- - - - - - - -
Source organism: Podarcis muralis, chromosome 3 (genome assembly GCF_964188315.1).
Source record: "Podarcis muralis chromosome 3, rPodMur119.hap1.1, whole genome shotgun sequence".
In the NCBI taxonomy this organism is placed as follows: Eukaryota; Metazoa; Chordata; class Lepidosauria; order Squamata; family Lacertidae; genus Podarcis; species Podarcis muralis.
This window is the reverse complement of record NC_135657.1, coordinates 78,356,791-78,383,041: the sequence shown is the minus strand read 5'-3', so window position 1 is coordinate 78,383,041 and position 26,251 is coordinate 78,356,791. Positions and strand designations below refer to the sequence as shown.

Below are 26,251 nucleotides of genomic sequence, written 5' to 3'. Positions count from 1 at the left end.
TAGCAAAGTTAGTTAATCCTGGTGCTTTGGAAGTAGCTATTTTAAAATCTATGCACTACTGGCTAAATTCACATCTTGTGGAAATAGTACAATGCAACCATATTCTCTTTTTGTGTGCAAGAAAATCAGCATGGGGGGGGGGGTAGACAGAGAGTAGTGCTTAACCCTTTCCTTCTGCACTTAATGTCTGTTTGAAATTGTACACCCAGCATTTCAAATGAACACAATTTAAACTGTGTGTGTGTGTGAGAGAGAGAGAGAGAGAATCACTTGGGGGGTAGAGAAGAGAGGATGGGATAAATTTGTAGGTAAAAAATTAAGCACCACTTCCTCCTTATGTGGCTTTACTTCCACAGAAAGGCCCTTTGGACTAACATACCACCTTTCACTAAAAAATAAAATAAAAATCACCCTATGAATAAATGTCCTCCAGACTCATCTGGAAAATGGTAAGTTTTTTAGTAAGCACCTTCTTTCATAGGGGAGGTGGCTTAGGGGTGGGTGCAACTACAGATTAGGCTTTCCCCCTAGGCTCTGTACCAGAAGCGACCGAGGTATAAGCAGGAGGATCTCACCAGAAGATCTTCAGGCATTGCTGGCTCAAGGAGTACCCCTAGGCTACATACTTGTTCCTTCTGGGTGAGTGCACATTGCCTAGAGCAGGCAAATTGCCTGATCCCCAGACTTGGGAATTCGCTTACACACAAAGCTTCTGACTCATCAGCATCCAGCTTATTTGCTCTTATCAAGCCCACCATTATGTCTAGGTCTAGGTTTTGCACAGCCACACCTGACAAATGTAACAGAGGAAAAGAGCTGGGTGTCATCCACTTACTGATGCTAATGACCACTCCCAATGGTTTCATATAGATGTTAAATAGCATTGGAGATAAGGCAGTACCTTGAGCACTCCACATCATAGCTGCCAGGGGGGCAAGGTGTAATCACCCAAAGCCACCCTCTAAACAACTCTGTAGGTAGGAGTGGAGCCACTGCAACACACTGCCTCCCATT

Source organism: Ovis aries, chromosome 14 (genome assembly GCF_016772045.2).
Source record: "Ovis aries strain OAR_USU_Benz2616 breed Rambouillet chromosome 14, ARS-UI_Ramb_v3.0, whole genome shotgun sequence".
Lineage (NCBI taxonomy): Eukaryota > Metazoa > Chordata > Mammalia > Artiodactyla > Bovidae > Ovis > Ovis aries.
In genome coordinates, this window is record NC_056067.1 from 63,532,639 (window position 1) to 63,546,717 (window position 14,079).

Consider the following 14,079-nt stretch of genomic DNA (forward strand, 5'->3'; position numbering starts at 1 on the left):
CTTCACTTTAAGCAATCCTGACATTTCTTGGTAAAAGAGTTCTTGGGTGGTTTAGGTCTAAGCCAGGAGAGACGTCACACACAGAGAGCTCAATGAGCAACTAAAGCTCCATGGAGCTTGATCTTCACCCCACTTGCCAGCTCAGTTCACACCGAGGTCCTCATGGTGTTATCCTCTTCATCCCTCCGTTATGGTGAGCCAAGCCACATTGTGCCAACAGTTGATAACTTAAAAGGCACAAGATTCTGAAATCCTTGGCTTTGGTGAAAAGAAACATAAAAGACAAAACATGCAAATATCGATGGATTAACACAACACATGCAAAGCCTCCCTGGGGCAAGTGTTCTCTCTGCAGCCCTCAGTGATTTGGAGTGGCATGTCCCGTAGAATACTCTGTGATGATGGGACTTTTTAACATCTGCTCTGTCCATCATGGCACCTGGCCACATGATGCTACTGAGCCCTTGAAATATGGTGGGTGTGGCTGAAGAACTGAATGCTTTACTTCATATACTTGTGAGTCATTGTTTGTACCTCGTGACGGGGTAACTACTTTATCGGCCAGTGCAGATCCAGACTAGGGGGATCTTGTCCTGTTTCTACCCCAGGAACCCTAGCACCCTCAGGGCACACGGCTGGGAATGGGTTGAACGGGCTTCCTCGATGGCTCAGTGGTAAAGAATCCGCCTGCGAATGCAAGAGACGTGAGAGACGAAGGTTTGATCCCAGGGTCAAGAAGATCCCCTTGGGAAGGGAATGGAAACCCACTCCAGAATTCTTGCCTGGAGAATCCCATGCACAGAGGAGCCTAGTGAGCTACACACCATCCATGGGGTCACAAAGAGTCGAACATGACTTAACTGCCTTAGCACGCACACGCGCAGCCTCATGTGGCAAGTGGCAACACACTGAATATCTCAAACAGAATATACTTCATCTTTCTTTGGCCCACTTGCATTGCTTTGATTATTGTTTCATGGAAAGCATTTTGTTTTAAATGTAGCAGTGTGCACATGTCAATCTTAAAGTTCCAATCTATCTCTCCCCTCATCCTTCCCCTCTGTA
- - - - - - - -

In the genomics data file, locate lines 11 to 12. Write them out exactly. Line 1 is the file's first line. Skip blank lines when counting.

Consider the following 14,079-nt stretch of genomic DNA (forward strand, 5'->3'; position numbering starts at 1 on the left):
CTTCACTTTAAGCAATCCTGACATTTCTTGGTAAAAGAGTTCTTGGGTGGTTTAGGTCTAAGCCAGGAGAGACGTCACACACAGAGAGCTCAATGAGCAACTAAAGCTCCATGGAGCTTGATCTTCACCCCACTTGCCAGCTCAGTTCACACCGAGGTCCTCATGGTGTTATCCTCTTCATCCCTCCGTTATGGTGAGCCAAGCCACATTGTGCCAACAGTTGATAACTTAAAAGGCACAAGATTCTGAAATCCTTGGCTTTGGTGAAAAGAAACATAAAAGACAAAACATGCAAATATCGATGGATTAACACAACACATGCAAAGCCTCCCTGGGGCAAGTGTTCTCTCTGCAGCCCTCAGTGATTTGGAGTGGCATGTCCCGTAGAATACTCTGTGATGATGGGACTTTTTAACATCTGCTCTGTCCATCATGGCACCTGGCCACATGATGCTACTGAGCCCTTGAAATATGGTGGGTGTGGCTGAAGAACTGAATGCTTTACTTCATATACTTGTGAGTCATTGTTTGTACCTCGTGACGGGGTAACTACTTTATCGGCCAGTGCAGATCCAGACTAGGGGGATCTTGTCCTGTTTCTACCCCAGGAACCCTAGCACCCTCAGGGCACACGGCTGGGAATGGGTTGAACGGGCTTCCTCGATGGCTCAGTGGTAAAGAATCCGCCTGCGAATGCAAGAGACGTGAGAGACGAAGGTTTGATCCCAGGGTCAAGAAGATCCCCTTGGGAAGGGAATGGAAACCCACTCCAGAATTCTTGCCTGGAGAATCCCATGCACAGAGGAGCCTAGTGAGCTACACACCATCCATGGGGTCACAAAGAGTCGAACATGACTTAACTGCCTTAGCACGCACACGCGCAGCCTCATGTGGCAAGTGGCAACACACTGAATATCTCAAACAGAATATACTTCATCTTTCTTTGGCCCACTTGCATTGCTTTGATTATTGTTTCATGGAAAGCATTTTGTTTTAAATGTAGCAGTGTGCACATGTCAATCTTAAAGTTCCAATCTATCTCTCCCCTCATCCTTCCCCTCTGTA